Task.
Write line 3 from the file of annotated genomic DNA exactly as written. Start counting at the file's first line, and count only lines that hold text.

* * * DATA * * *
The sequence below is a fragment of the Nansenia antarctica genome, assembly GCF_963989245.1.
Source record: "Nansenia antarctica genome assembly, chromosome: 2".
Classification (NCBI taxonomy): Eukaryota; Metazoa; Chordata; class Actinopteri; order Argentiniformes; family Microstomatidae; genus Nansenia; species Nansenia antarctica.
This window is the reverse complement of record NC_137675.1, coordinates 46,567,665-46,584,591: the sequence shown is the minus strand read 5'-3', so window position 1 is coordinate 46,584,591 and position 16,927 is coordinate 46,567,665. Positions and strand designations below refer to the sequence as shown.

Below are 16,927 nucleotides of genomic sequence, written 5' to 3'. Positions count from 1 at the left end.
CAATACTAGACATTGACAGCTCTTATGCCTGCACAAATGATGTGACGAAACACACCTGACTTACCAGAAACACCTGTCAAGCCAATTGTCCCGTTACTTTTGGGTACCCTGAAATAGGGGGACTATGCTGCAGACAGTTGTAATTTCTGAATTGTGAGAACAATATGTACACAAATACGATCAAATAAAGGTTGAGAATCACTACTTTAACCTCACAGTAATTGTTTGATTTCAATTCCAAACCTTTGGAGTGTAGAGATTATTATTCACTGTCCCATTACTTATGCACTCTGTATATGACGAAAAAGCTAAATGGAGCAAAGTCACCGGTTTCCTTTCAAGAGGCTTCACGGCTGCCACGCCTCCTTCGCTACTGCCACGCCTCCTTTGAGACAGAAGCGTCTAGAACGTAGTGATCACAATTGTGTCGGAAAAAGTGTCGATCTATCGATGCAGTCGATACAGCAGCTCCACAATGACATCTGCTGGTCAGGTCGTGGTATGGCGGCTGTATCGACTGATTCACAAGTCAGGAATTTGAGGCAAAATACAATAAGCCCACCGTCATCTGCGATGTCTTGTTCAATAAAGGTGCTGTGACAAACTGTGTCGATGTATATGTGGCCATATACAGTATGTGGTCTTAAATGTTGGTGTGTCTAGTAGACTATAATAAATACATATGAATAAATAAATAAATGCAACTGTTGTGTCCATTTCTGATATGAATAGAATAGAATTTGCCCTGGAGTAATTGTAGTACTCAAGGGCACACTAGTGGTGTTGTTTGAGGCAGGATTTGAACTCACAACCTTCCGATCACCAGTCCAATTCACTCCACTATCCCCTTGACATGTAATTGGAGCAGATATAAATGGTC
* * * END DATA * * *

Classification (NCBI taxonomy): Eukaryota; Metazoa; Chordata; class Actinopteri; order Argentiniformes; family Microstomatidae; genus Nansenia; species Nansenia antarctica.